After the film pack is inserted into the camera, the darkslide is automatically ejected, uncovering the top sheet of film and positioning the film for exposure.
When a photograph is taken, the camera's exposure control system determines the correct combination of aperture, shutter speed and (in cameras so equipped) flash.
During the exposure, the shutter opens to project the image through the transparent film cover sheet, creating a latent image on the silver halide emulsion in the negative.
After the shutter closes, the photo leaves the film pack. On its way towards exiting the camera, it passes between rollers, rupturing the pod within the border of the film. The pod contains reagent that is squeezed from it and evenly spread between the negative and transparent cover sheet.
Contained within the reagent compound are white pigment, opacifying dyes, alkali, water and polymeric thickener and other photographically active materials.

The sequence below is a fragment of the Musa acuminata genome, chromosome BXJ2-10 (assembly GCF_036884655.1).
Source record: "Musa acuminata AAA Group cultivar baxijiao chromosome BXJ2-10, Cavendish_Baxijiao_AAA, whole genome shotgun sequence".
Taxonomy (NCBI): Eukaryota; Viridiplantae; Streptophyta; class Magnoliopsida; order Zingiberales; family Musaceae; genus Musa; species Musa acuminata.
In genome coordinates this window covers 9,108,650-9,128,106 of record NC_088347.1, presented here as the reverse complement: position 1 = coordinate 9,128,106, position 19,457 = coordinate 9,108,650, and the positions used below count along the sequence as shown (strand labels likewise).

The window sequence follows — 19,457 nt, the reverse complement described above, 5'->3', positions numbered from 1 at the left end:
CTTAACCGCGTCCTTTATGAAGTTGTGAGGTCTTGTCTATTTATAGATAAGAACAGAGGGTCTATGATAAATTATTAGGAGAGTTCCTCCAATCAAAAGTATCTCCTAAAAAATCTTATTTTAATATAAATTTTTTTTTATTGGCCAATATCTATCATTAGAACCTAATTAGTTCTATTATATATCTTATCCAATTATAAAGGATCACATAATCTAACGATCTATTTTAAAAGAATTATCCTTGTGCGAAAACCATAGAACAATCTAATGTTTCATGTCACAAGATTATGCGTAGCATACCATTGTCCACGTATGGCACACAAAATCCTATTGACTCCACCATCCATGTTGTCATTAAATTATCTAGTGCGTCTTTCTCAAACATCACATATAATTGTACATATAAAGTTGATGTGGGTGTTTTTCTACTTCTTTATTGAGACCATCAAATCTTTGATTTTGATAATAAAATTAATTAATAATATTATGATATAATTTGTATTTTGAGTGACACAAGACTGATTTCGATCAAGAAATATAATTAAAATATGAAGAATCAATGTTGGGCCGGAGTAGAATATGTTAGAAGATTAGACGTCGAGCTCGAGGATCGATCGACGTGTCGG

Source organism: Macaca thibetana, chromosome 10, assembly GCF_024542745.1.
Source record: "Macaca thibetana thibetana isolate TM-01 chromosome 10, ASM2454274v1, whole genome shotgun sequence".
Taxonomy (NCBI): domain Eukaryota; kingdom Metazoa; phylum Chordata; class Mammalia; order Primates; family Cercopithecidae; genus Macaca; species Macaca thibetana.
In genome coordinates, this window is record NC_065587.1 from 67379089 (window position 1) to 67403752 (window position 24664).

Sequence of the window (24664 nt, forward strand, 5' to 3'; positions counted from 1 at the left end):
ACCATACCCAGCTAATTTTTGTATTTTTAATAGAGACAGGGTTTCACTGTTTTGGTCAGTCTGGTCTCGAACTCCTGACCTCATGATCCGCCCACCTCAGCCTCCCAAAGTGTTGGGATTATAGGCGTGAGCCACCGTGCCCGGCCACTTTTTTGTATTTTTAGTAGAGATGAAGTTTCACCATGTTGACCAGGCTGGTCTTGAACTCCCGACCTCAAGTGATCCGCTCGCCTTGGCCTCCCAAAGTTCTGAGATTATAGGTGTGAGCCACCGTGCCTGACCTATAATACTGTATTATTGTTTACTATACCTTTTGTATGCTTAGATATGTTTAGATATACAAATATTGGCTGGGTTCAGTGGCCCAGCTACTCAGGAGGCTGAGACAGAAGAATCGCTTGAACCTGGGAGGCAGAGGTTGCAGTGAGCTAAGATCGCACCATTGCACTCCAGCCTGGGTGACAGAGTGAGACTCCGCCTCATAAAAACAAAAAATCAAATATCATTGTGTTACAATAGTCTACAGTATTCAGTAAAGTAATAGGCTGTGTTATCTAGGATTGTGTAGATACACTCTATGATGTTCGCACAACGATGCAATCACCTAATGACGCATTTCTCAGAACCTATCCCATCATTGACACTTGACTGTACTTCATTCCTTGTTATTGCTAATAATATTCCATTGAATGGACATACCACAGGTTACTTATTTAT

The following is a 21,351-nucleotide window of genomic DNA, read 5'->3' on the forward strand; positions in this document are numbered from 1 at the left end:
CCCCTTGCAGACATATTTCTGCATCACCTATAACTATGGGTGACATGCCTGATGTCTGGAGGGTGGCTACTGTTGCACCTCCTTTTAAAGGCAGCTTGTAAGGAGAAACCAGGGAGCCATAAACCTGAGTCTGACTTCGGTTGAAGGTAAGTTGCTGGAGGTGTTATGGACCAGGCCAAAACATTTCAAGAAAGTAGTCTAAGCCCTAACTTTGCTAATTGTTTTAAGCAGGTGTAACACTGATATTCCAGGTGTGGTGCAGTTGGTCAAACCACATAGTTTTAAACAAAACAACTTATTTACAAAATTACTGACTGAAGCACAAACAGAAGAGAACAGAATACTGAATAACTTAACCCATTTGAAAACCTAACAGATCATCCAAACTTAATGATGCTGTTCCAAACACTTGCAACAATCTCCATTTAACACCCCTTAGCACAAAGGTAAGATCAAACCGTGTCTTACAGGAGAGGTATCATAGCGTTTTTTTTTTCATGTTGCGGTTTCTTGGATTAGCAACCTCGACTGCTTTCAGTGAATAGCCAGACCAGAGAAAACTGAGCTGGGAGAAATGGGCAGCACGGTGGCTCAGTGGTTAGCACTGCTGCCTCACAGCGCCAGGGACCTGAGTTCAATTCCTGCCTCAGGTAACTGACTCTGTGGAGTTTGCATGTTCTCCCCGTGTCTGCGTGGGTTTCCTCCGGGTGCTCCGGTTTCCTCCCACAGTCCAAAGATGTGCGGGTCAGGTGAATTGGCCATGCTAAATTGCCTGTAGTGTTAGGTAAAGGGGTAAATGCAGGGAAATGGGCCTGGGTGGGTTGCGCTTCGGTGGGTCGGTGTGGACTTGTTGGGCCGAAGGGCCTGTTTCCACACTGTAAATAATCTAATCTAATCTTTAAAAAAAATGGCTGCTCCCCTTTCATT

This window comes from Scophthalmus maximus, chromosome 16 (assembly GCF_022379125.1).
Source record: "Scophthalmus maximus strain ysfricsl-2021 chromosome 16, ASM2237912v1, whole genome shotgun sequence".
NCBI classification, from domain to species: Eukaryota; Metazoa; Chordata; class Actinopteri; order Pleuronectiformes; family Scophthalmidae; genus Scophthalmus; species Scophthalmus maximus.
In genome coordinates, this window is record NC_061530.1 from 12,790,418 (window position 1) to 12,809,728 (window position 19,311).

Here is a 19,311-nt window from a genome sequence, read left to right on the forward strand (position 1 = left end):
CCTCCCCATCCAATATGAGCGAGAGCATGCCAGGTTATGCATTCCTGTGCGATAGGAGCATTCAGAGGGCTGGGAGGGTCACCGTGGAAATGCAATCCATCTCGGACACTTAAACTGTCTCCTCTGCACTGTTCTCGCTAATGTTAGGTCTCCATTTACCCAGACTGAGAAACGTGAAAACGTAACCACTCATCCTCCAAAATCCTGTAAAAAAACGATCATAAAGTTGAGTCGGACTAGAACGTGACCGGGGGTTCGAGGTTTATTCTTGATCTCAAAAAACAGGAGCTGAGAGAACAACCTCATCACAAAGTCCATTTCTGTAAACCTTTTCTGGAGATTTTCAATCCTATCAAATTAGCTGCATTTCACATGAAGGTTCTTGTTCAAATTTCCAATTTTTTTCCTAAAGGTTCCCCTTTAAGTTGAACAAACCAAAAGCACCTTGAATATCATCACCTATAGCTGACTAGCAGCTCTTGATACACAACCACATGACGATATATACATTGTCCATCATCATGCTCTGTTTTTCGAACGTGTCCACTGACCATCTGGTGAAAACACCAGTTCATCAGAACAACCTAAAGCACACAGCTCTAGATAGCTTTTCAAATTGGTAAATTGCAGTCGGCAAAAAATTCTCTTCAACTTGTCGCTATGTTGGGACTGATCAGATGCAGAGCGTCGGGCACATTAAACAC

Once out of the camera, the exposed photo begins the development process. During development instant film goes through essentially the same chemical process as conventional wet-process photographic development. The difference with instant print film is that the chemical process all happens with a single solution, automatically.
In black and white images, the development process involves the migration of silver compounds to the receptor sheet from those parts of the emulsion that have not been exposed to light. Color imaging involves a similar migration of dyes from at least three different layers. In color photography the primary colors are red, blue, and green. Their complements are cyan, yellow, and magenta, in that order.
The current generation of Black & White Impossible film has a development time of approximately 10 minutes, the Color ones of approximately 40 minutes, but we are currently working on a faster emergence and development film.